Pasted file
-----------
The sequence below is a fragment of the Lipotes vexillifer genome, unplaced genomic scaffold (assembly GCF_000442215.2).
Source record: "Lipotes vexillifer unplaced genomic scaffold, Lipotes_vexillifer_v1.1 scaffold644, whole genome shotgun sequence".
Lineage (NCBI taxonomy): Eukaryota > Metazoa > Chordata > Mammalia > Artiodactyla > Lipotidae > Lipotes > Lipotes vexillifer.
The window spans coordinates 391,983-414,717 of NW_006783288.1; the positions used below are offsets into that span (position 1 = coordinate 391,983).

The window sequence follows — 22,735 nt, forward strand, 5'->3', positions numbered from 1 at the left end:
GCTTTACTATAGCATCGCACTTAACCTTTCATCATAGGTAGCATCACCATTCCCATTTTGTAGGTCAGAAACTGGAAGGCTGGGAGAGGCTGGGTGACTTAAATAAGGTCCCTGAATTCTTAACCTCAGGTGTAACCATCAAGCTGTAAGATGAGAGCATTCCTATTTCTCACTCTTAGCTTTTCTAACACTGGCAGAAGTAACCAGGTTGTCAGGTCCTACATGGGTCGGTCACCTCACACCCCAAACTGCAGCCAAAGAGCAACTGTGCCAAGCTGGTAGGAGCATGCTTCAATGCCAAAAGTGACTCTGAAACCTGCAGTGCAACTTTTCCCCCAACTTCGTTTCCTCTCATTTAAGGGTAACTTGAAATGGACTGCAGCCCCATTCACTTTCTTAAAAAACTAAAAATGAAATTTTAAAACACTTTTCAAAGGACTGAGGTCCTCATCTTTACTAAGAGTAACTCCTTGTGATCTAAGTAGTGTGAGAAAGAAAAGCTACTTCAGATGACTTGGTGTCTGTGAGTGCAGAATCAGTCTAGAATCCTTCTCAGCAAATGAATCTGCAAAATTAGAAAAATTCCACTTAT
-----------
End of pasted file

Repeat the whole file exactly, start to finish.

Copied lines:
The sequence below is a fragment of the Lipotes vexillifer genome, unplaced genomic scaffold (assembly GCF_000442215.2).
Source record: "Lipotes vexillifer unplaced genomic scaffold, Lipotes_vexillifer_v1.1 scaffold644, whole genome shotgun sequence".
Lineage (NCBI taxonomy): Eukaryota > Metazoa > Chordata > Mammalia > Artiodactyla > Lipotidae > Lipotes > Lipotes vexillifer.
The window spans coordinates 391,983-414,717 of NW_006783288.1; the positions used below are offsets into that span (position 1 = coordinate 391,983).

The window sequence follows — 22,735 nt, forward strand, 5'->3', positions numbered from 1 at the left end:
GCTTTACTATAGCATCGCACTTAACCTTTCATCATAGGTAGCATCACCATTCCCATTTTGTAGGTCAGAAACTGGAAGGCTGGGAGAGGCTGGGTGACTTAAATAAGGTCCCTGAATTCTTAACCTCAGGTGTAACCATCAAGCTGTAAGATGAGAGCATTCCTATTTCTCACTCTTAGCTTTTCTAACACTGGCAGAAGTAACCAGGTTGTCAGGTCCTACATGGGTCGGTCACCTCACACCCCAAACTGCAGCCAAAGAGCAACTGTGCCAAGCTGGTAGGAGCATGCTTCAATGCCAAAAGTGACTCTGAAACCTGCAGTGCAACTTTTCCCCCAACTTCGTTTCCTCTCATTTAAGGGTAACTTGAAATGGACTGCAGCCCCATTCACTTTCTTAAAAAACTAAAAATGAAATTTTAAAACACTTTTCAAAGGACTGAGGTCCTCATCTTTACTAAGAGTAACTCCTTGTGATCTAAGTAGTGTGAGAAAGAAAAGCTACTTCAGATGACTTGGTGTCTGTGAGTGCAGAATCAGTCTAGAATCCTTCTCAGCAAATGAATCTGCAAAATTAGAAAAATTCCACTTAT